A primary factor in that review, he said, is the current policy that allows a well to be drilled near a roadway with the only stipulation that it be far enough away that if the drilling derrick falls, it will not block the road.

The Bridas well, he said, "was within our policies." It's 90 yards from the elevated westbound lanes of I-10.

Bradberry said Gov. Kathleen Blanco has ordered an immediate review and possible change of that policy.

Bridas Energy USA Inc., based in Longview, Texas, "has got a good safety record with us," Frink said.

Since 1998, the company has received permits to drill 49 wells in six fields in Caddo and DeSoto parishes. This is its first one in south Louisiana.

State Sen. Robert Adley of Benton, who once was in the gas well drilling business, said "Caddo and DeSoto are a whole lot different than what they're drilling down there" because the pressure is much greater in south Louisiana. "There must be an incredible amount of pressure."

Adley questions why the well blew out and is still going strong.

"With the technology we have today, they should have been able to handle it," he said. "I'm just astounded they haven't been able to get control of it."

Don Briggs, executive director of the Louisiana Oil and Gas Association, said all drilling rigs have blowout preventers and "obviously, something didn't work."

Briggs said it's standard operation when a well is drilled to pump heavy drilling mud into the hole to hold back the pressure. The higher the pressure, the more mud is needed. If the pressure builds up faster than mud can be pumped in, "that's why you have blowout preventers. When you have a blowout, something had to have gone wrong."

Briggs said, using an expression in the business, "they got their mud cut and it came to see 'em. I'm sure those guys hate seeing their reservoir drained."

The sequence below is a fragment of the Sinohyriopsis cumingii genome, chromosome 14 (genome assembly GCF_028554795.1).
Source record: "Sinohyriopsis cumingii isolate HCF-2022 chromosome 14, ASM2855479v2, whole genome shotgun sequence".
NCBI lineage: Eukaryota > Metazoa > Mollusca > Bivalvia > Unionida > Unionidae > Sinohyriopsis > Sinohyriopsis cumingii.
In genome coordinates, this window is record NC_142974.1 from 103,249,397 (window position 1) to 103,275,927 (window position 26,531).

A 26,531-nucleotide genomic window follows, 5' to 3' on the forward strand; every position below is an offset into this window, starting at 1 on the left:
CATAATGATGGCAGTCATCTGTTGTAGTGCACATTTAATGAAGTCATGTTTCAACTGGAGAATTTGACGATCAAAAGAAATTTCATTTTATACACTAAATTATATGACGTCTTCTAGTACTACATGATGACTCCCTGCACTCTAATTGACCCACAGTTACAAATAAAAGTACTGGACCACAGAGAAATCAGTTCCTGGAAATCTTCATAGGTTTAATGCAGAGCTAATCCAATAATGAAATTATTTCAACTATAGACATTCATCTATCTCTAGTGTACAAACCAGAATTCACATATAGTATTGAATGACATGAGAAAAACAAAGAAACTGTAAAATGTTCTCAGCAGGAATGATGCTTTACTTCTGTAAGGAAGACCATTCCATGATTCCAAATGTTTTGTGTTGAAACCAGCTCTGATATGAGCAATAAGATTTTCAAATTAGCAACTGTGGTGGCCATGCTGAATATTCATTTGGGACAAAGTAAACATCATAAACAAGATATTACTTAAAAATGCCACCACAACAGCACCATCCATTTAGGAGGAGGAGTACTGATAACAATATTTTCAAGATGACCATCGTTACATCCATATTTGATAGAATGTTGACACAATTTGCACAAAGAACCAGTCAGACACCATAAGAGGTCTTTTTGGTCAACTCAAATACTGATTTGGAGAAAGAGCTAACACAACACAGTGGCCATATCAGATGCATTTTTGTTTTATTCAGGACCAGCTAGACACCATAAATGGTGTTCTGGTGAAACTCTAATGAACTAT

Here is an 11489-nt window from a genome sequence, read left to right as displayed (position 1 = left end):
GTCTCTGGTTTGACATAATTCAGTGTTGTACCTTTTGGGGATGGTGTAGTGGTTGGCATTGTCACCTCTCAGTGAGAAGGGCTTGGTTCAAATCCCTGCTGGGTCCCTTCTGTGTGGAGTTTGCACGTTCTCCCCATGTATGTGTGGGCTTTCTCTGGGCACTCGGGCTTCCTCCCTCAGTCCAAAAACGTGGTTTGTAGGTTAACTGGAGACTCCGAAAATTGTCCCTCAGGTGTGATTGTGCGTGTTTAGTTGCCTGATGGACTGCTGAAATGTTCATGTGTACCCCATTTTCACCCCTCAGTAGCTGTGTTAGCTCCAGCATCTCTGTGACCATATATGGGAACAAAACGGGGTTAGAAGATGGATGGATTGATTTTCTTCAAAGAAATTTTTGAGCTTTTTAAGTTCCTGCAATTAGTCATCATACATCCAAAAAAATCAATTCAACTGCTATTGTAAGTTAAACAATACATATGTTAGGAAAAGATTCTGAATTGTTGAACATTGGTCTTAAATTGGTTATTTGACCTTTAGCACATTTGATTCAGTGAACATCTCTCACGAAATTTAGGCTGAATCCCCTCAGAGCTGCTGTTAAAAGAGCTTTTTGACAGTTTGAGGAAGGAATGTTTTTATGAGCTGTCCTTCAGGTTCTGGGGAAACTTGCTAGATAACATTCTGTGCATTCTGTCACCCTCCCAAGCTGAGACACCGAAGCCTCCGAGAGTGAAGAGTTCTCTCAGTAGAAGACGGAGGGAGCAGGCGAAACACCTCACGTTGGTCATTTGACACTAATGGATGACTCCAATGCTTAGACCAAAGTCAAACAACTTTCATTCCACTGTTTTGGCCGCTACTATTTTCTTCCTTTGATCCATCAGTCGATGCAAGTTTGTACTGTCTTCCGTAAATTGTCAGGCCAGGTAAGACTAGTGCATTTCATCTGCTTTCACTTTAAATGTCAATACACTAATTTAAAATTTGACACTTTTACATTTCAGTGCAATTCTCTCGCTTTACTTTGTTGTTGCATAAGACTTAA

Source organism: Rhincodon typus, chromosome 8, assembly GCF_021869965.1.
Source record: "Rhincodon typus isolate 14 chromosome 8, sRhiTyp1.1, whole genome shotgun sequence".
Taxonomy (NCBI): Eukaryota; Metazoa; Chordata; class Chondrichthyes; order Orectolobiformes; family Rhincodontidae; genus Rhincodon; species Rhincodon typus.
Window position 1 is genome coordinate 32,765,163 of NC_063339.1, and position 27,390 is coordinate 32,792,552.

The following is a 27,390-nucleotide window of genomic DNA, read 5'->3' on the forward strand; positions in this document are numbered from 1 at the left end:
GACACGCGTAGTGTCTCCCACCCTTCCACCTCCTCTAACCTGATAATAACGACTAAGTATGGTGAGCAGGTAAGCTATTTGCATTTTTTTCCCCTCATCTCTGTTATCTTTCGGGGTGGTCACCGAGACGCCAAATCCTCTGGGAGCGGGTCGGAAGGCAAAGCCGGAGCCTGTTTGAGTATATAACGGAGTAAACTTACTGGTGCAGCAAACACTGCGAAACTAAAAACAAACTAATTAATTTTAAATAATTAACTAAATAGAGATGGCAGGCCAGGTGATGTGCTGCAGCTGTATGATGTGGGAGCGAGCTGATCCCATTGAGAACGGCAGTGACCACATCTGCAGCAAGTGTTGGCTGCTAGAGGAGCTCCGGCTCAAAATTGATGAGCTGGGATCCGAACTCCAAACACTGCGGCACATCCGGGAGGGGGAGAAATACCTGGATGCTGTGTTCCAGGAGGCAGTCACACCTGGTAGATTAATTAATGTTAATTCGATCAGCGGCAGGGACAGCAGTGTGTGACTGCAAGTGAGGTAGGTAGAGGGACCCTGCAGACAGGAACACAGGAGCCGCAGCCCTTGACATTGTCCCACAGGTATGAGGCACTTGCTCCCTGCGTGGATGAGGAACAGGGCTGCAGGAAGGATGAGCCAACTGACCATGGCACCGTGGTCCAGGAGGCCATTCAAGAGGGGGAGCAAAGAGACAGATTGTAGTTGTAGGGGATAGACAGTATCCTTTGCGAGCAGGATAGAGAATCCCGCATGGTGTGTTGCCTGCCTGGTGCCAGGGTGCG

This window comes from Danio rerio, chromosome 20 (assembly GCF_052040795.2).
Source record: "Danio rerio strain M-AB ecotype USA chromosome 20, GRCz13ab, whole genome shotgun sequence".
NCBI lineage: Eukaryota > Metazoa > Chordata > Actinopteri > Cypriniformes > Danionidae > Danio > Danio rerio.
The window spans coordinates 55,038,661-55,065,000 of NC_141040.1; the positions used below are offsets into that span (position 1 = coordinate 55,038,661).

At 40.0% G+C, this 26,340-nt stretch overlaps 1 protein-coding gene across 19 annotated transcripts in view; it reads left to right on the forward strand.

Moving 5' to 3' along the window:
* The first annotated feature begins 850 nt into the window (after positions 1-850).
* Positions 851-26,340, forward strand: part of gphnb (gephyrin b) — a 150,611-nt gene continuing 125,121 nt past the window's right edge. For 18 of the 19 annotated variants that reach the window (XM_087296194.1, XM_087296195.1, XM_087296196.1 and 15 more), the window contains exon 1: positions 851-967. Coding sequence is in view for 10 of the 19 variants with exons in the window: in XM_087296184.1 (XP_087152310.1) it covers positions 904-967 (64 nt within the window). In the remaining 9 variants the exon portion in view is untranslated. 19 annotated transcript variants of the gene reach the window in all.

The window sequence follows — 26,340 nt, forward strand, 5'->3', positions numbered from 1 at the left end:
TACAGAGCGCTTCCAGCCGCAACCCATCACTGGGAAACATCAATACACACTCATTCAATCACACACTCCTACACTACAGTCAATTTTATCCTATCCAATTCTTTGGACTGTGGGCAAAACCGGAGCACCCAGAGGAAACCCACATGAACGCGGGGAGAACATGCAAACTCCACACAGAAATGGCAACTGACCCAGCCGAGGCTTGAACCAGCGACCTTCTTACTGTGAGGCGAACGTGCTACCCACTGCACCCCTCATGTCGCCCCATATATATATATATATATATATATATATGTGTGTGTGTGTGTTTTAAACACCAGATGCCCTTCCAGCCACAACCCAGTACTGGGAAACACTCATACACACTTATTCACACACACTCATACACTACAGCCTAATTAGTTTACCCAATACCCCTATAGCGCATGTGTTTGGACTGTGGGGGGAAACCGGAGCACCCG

Blowouts are not supposed to be commonplace, he said, but they're common enough to keep a number of blowout specialists and well firefighters in business.

Rodney Mallett, communications director for the state Department of Environmental Quality, said inspectors with air and water monitors have been on-site since Thursday and have detected "not a thing" that would harm the environment. "It's pretty much a clean-burning gas" and so far, no distillates have been detected that would harm the environment.

DEQ has constructed retaining walls around the well site to collect the massive amount of water expected to be sprayed on the fire to knock it out, Mallett said. It's possible the water could contain material that would affect the Atchafalaya Basin, so it will be collected and removed from the site.

Briggs said he received a report that crews at the well have dragged off bags of chemicals that he termed "caustic" and removed melted metal structures from the well area in anticipation of the high-powered water spray.

Bradberry said DOTD inspectors have found no damage to I-10 and will be safe to use as soon as the fire is extinguished and no gas is escaping. Until then, he said, it is not safe for traffic.